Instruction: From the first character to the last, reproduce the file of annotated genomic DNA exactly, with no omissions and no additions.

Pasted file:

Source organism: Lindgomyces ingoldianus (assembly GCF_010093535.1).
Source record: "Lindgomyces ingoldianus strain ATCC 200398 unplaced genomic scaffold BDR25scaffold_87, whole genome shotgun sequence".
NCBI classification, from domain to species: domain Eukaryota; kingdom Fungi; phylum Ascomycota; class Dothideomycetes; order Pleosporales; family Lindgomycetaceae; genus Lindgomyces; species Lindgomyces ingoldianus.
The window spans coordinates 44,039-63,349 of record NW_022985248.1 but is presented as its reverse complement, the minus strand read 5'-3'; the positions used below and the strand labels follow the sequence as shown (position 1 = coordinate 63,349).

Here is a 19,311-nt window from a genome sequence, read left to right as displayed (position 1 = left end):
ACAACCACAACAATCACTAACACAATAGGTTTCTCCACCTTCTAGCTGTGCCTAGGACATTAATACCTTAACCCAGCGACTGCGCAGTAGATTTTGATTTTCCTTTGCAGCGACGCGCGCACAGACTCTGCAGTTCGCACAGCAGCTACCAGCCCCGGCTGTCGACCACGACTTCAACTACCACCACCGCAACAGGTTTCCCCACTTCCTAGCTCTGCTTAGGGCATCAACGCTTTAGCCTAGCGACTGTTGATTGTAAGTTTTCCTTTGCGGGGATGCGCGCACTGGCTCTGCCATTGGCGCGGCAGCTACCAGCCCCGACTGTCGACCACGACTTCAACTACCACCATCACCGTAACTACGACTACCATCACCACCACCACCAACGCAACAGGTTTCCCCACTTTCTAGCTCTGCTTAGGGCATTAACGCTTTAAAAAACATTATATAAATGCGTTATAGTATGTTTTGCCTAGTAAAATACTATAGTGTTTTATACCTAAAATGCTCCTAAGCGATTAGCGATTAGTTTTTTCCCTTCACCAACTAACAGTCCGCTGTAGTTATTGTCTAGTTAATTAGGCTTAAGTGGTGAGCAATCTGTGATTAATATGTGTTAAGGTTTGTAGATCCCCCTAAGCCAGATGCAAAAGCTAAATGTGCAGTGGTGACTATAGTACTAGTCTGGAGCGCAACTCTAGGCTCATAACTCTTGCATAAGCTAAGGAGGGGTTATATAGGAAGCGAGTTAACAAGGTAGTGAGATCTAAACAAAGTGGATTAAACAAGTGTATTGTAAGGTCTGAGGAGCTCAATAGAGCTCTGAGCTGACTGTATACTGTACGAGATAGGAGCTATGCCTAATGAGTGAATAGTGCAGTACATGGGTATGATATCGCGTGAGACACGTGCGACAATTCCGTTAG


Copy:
Source organism: Lindgomyces ingoldianus (assembly GCF_010093535.1).
Source record: "Lindgomyces ingoldianus strain ATCC 200398 unplaced genomic scaffold BDR25scaffold_87, whole genome shotgun sequence".
NCBI classification, from domain to species: domain Eukaryota; kingdom Fungi; phylum Ascomycota; class Dothideomycetes; order Pleosporales; family Lindgomycetaceae; genus Lindgomyces; species Lindgomyces ingoldianus.
The window spans coordinates 44,039-63,349 of record NW_022985248.1 but is presented as its reverse complement, the minus strand read 5'-3'; the positions used below and the strand labels follow the sequence as shown (position 1 = coordinate 63,349).

Here is a 19,311-nt window from a genome sequence, read left to right as displayed (position 1 = left end):
ACAACCACAACAATCACTAACACAATAGGTTTCTCCACCTTCTAGCTGTGCCTAGGACATTAATACCTTAACCCAGCGACTGCGCAGTAGATTTTGATTTTCCTTTGCAGCGACGCGCGCACAGACTCTGCAGTTCGCACAGCAGCTACCAGCCCCGGCTGTCGACCACGACTTCAACTACCACCACCGCAACAGGTTTCCCCACTTCCTAGCTCTGCTTAGGGCATCAACGCTTTAGCCTAGCGACTGTTGATTGTAAGTTTTCCTTTGCGGGGATGCGCGCACTGGCTCTGCCATTGGCGCGGCAGCTACCAGCCCCGACTGTCGACCACGACTTCAACTACCACCATCACCGTAACTACGACTACCATCACCACCACCACCAACGCAACAGGTTTCCCCACTTTCTAGCTCTGCTTAGGGCATTAACGCTTTAAAAAACATTATATAAATGCGTTATAGTATGTTTTGCCTAGTAAAATACTATAGTGTTTTATACCTAAAATGCTCCTAAGCGATTAGCGATTAGTTTTTTCCCTTCACCAACTAACAGTCCGCTGTAGTTATTGTCTAGTTAATTAGGCTTAAGTGGTGAGCAATCTGTGATTAATATGTGTTAAGGTTTGTAGATCCCCCTAAGCCAGATGCAAAAGCTAAATGTGCAGTGGTGACTATAGTACTAGTCTGGAGCGCAACTCTAGGCTCATAACTCTTGCATAAGCTAAGGAGGGGTTATATAGGAAGCGAGTTAACAAGGTAGTGAGATCTAAACAAAGTGGATTAAACAAGTGTATTGTAAGGTCTGAGGAGCTCAATAGAGCTCTGAGCTGACTGTATACTGTACGAGATAGGAGCTATGCCTAATGAGTGAATAGTGCAGTACATGGGTATGATATCGCGTGAGACACGTGCGACAATTCCGTTAG